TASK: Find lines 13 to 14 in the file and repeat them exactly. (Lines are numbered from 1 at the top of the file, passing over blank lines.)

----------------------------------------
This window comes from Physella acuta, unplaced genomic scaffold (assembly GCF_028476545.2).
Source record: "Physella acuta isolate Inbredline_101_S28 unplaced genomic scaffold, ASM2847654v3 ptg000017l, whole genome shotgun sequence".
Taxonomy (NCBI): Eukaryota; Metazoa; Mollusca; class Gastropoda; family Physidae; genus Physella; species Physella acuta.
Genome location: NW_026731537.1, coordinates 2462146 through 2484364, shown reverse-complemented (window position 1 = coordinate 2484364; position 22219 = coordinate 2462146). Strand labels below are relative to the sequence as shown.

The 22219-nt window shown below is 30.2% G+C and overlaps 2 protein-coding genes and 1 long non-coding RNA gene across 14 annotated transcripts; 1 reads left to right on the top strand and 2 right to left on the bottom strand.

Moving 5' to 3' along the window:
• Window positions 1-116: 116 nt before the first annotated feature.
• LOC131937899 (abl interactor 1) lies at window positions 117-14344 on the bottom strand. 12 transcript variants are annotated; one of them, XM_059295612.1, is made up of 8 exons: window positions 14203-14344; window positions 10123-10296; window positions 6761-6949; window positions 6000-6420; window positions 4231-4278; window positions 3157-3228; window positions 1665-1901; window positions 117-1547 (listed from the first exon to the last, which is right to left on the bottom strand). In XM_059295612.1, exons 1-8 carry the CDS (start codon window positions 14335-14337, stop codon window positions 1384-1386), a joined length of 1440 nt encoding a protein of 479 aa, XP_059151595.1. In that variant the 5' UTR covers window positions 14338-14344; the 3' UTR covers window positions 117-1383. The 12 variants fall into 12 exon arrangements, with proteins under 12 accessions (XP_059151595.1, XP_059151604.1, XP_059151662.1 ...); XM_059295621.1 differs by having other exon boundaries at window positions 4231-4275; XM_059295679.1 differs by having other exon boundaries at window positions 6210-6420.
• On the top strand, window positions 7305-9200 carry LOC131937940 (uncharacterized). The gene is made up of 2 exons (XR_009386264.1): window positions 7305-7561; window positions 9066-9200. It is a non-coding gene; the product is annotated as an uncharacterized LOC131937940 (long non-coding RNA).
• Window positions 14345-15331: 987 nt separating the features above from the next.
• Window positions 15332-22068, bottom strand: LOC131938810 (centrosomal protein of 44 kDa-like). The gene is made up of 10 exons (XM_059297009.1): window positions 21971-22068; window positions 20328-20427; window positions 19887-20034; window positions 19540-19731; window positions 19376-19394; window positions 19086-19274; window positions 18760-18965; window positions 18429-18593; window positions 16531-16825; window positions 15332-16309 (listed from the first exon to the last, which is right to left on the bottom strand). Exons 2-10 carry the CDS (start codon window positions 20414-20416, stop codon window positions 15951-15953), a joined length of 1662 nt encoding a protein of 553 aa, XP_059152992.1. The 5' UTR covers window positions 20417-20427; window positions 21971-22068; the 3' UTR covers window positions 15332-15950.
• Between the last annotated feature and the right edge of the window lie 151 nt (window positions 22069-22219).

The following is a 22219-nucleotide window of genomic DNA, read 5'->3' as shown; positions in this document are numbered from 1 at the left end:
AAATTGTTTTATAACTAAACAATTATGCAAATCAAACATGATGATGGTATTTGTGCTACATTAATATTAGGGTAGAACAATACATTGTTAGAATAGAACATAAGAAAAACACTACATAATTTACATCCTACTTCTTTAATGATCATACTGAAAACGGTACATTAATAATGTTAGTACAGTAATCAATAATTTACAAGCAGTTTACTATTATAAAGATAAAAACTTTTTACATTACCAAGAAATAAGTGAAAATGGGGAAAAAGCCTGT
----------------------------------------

The following is a 22219-nucleotide window of genomic DNA, read 5'->3' as shown; positions in this document are numbered from 1 at the left end:
AAATTGTTTTATAACTAAACAATTATGCAAATCAAACATGATGATGGTATTTGTGCTACATTAATATTAGGGTAGAACAATACATTGTTAGAATAGAACATAAGAAAAACACTACATAATTTACATCCTACTTCTTTAATGATCATACTGAAAACGGTACATTAATAATGTTAGTACAGTAATCAATAATTTACAAGCAGTTTACTATTATAAAGATAAAAACTTTTTACATTACCAAGAAATAAGTGAAAATGGGGAAAAAGCCTGT